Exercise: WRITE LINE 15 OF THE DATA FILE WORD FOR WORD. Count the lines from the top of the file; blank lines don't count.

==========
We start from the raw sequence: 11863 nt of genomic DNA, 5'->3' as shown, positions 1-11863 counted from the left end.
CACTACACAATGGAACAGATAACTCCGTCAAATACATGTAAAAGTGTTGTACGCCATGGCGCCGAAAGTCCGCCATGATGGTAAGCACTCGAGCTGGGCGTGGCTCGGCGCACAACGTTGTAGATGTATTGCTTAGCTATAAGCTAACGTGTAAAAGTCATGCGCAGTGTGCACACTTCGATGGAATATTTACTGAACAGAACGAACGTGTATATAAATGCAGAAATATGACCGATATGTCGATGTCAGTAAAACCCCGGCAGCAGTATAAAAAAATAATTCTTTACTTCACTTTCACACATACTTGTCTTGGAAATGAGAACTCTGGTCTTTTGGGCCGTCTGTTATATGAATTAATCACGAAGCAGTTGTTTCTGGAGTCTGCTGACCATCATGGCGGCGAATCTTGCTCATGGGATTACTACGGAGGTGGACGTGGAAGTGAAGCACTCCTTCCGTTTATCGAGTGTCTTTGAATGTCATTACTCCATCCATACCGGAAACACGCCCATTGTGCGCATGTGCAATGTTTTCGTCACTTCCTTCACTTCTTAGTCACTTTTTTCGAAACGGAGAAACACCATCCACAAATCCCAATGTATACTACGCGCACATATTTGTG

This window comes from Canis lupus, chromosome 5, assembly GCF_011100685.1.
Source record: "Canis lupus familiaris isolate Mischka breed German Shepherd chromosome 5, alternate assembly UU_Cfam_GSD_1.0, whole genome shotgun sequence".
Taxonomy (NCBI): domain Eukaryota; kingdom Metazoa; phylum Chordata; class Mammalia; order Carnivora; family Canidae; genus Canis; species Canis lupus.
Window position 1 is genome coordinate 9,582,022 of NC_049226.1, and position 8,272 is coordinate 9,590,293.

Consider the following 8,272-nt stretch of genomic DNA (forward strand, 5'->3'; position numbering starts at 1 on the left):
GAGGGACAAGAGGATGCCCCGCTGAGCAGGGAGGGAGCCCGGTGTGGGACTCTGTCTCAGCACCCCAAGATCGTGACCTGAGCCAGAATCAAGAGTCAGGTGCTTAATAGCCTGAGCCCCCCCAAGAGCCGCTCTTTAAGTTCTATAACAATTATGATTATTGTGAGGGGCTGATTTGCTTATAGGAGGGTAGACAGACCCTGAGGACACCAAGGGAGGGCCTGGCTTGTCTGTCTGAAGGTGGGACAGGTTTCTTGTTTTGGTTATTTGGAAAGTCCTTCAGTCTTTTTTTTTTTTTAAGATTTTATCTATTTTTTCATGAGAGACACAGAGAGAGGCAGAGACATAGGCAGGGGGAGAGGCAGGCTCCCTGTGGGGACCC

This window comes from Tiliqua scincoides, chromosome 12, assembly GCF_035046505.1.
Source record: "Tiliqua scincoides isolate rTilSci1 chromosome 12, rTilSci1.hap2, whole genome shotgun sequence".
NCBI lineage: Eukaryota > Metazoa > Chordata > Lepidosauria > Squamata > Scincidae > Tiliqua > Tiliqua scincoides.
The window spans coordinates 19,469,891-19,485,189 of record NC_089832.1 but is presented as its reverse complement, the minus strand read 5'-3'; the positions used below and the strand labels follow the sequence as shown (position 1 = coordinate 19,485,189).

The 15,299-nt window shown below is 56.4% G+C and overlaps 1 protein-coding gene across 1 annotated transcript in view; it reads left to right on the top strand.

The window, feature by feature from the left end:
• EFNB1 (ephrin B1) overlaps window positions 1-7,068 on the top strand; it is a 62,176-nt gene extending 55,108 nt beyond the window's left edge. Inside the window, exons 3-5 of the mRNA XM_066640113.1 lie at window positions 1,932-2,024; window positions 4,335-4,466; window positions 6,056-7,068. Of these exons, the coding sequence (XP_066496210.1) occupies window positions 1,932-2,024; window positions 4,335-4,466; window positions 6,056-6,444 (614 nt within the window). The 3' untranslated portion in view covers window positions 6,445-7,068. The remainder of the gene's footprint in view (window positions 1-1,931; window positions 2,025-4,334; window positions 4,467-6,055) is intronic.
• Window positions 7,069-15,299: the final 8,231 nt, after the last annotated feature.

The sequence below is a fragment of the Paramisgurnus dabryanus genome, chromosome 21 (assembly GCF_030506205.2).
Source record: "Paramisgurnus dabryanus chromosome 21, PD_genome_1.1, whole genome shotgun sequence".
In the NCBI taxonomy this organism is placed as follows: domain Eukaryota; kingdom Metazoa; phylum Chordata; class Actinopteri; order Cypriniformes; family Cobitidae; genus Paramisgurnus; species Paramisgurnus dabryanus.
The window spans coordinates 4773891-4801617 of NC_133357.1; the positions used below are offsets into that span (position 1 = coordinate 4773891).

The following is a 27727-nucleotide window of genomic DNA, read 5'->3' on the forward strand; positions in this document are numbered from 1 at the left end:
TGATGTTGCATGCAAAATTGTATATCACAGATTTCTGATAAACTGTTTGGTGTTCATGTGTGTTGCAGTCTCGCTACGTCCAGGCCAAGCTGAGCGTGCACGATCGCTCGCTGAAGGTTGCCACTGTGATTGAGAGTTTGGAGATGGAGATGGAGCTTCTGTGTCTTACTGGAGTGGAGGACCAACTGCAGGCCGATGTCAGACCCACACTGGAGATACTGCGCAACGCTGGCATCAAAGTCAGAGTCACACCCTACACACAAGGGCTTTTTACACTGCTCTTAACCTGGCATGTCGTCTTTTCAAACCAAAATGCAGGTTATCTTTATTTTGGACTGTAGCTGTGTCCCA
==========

• EFNB1 (ephrin B1) overlaps window positions 1-7,068 on the top strand; it is a 62,176-nt gene extending 55,108 nt beyond the window's left edge. Inside the window, exons 3-5 of the mRNA XM_066640113.1 lie at window positions 1,932-2,024; window positions 4,335-4,466; window positions 6,056-7,068. Of these exons, the coding sequence (XP_066496210.1) occupies window positions 1,932-2,024; window positions 4,335-4,466; window positions 6,056-6,444 (614 nt within the window). The 3' untranslated portion in view covers window positions 6,445-7,068. The remainder of the gene's footprint in view (window positions 1-1,931; window positions 2,025-4,334; window positions 4,467-6,055) is intronic.